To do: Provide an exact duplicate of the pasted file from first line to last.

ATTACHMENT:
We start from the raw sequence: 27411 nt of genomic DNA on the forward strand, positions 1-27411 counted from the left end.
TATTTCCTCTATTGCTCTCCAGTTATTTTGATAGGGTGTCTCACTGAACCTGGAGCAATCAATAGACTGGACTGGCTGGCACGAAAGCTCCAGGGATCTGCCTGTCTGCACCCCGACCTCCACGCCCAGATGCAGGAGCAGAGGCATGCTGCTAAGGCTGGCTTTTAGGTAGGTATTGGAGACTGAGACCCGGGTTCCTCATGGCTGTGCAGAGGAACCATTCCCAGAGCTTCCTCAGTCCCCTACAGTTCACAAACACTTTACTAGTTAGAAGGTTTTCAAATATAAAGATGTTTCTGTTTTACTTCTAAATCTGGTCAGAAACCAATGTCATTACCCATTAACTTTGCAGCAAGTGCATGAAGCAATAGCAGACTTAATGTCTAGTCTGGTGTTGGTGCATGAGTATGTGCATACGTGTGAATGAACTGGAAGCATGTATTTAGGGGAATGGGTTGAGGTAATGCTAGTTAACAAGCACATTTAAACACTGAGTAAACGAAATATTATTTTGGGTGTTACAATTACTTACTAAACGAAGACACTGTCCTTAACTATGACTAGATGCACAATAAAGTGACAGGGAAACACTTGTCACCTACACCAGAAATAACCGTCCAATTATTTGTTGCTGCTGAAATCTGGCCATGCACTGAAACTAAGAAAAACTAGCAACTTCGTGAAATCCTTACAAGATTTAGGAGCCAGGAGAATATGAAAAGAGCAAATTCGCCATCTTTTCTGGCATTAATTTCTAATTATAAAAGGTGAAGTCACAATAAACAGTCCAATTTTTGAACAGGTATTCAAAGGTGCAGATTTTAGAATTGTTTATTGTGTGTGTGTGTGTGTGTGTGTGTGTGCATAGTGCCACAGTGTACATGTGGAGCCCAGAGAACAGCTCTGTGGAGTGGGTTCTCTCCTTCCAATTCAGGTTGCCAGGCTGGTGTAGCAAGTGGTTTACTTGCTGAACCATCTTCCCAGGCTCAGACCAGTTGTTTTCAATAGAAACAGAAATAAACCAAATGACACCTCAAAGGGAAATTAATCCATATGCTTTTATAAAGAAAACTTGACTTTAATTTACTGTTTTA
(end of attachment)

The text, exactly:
We start from the raw sequence: 27411 nt of genomic DNA on the forward strand, positions 1-27411 counted from the left end.
TATTTCCTCTATTGCTCTCCAGTTATTTTGATAGGGTGTCTCACTGAACCTGGAGCAATCAATAGACTGGACTGGCTGGCACGAAAGCTCCAGGGATCTGCCTGTCTGCACCCCGACCTCCACGCCCAGATGCAGGAGCAGAGGCATGCTGCTAAGGCTGGCTTTTAGGTAGGTATTGGAGACTGAGACCCGGGTTCCTCATGGCTGTGCAGAGGAACCATTCCCAGAGCTTCCTCAGTCCCCTACAGTTCACAAACACTTTACTAGTTAGAAGGTTTTCAAATATAAAGATGTTTCTGTTTTACTTCTAAATCTGGTCAGAAACCAATGTCATTACCCATTAACTTTGCAGCAAGTGCATGAAGCAATAGCAGACTTAATGTCTAGTCTGGTGTTGGTGCATGAGTATGTGCATACGTGTGAATGAACTGGAAGCATGTATTTAGGGGAATGGGTTGAGGTAATGCTAGTTAACAAGCACATTTAAACACTGAGTAAACGAAATATTATTTTGGGTGTTACAATTACTTACTAAACGAAGACACTGTCCTTAACTATGACTAGATGCACAATAAAGTGACAGGGAAACACTTGTCACCTACACCAGAAATAACCGTCCAATTATTTGTTGCTGCTGAAATCTGGCCATGCACTGAAACTAAGAAAAACTAGCAACTTCGTGAAATCCTTACAAGATTTAGGAGCCAGGAGAATATGAAAAGAGCAAATTCGCCATCTTTTCTGGCATTAATTTCTAATTATAAAAGGTGAAGTCACAATAAACAGTCCAATTTTTGAACAGGTATTCAAAGGTGCAGATTTTAGAATTGTTTATTGTGTGTGTGTGTGTGTGTGTGTGTGTGCATAGTGCCACAGTGTACATGTGGAGCCCAGAGAACAGCTCTGTGGAGTGGGTTCTCTCCTTCCAATTCAGGTTGCCAGGCTGGTGTAGCAAGTGGTTTACTTGCTGAACCATCTTCCCAGGCTCAGACCAGTTGTTTTCAATAGAAACAGAAATAAACCAAATGACACCTCAAAGGGAAATTAATCCATATGCTTTTATAAAGAAAACTTGACTTTAATTTACTGTTTTA